Sound — 7
As one of the many bands responsible for cultivating the New York Hardcore scene and making it infamous, Sick Of It All has been a particularly integral force as one of the longest-lasting bands of that scene, being actively consistent for nearly three decades. And though the heart of the band will always be in New York, the business side of Sick Of It All's career has been notably nomadic: with the band moving up from the then-independent Relativity Records to the Warner Music Group-owned subsidiary, East West Records; then moving to Fat Wreck Chords; then moving to Abacus Records; then being absorbed into Century Media after Abacus went out of business. Despite this ongoing inconsistency, however, Sick Of It All has lived a very solid career, with zero hiatuses and keeping a solid lineup since 1992.
As Sick Of It All progressed into recent years, the music that they've made was more a mixture of hardcore and metal elements rather than strict hardcore. The dominant flavor of "Death to Tyrants" had a first-wave metalcore/modern punk feel to it - which is really just the nuances of hardcore punk homogenizing with these now-popular subgenres that birthed from hardcore decades ago - and even the more hardcore-anthem-oriented "Based on a True Story" still had a noticeable amount of metalcore parts in it. But now, with the band's tenth studio album, "The Last Act of Defiance," Sick Of It All bring back the spirit and wild style of the band's hardcore roots, all but digging up the '80s-style distortion to make it. With cuts like "Sound the Alarm," "2061," "Part of History," "Never Back Down," "Act Your Rage," "Facing the Abyss," "Beltway Getaway," "Sidelined" and "Outgunned" dashing with utmost ferocity, and "Road Less Traveled," "Get Bronx," "Losing War," "Disconnect Your Flesh," and "DNC" being the designated groove-worthy jams, there's only two gears of hardcore here: fleeting thrash and hardcore-dance-inducing halftimes & breakdowns. There are no trace amounts of metalcore, nor does any track fail to reach the bar of hardcore intensity.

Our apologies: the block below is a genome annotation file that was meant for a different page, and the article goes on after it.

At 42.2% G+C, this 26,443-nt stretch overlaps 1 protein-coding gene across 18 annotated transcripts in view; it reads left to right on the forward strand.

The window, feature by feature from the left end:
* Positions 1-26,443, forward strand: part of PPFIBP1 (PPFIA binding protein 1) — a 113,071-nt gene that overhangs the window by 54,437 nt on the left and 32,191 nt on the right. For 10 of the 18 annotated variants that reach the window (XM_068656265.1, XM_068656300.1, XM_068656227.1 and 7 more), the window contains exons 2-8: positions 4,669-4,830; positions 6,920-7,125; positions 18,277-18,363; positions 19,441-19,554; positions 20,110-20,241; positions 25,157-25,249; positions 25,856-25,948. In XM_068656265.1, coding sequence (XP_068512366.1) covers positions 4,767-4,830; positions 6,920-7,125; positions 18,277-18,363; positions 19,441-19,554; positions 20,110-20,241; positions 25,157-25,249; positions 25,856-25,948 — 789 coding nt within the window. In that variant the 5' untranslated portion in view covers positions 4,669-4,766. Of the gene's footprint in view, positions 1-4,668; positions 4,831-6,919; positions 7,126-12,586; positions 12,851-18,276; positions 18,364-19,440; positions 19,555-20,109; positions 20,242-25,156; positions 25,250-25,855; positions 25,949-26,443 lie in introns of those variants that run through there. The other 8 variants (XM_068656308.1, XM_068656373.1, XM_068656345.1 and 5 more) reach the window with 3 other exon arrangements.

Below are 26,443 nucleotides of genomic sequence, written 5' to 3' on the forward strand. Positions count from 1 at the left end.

The return to such an exclusively stark style, however, is a double-edged sword, with the clear drawback being that "The Last Act of Defiance" moves very predictably. With no song reaching three minutes, the perennial hardcore song formula of verse-chorus-verse-chorus-breakdown is nothing new or remarkably challenging at this point. Like clockwork for the most part, listeners will know exactly when to skank, when to chant, and when to mosh accordingly, but Sick Of It All have made sure not to make every track the exact same song and dance (pun intended): "Part of History" channels a crossover thrash spirit that pairs tame slams with whirlwind-like bursts of strumming and drumrolls; "Outgunned" also bears a crossover thrash flavor to it, playing call-and-response with the guitars and chanting at the chorus; "Sidelined" shows a fickle and bipolar nature, constantly switching between thrashy riffs and grooving halftimes; and "DNC" touts the vintage and infamous "Oi!" chants. Musically, it's not reinventing the wheel in the slightest, but Sick Of It All's return to no-bullshit hardcore doesn't need much else added to it.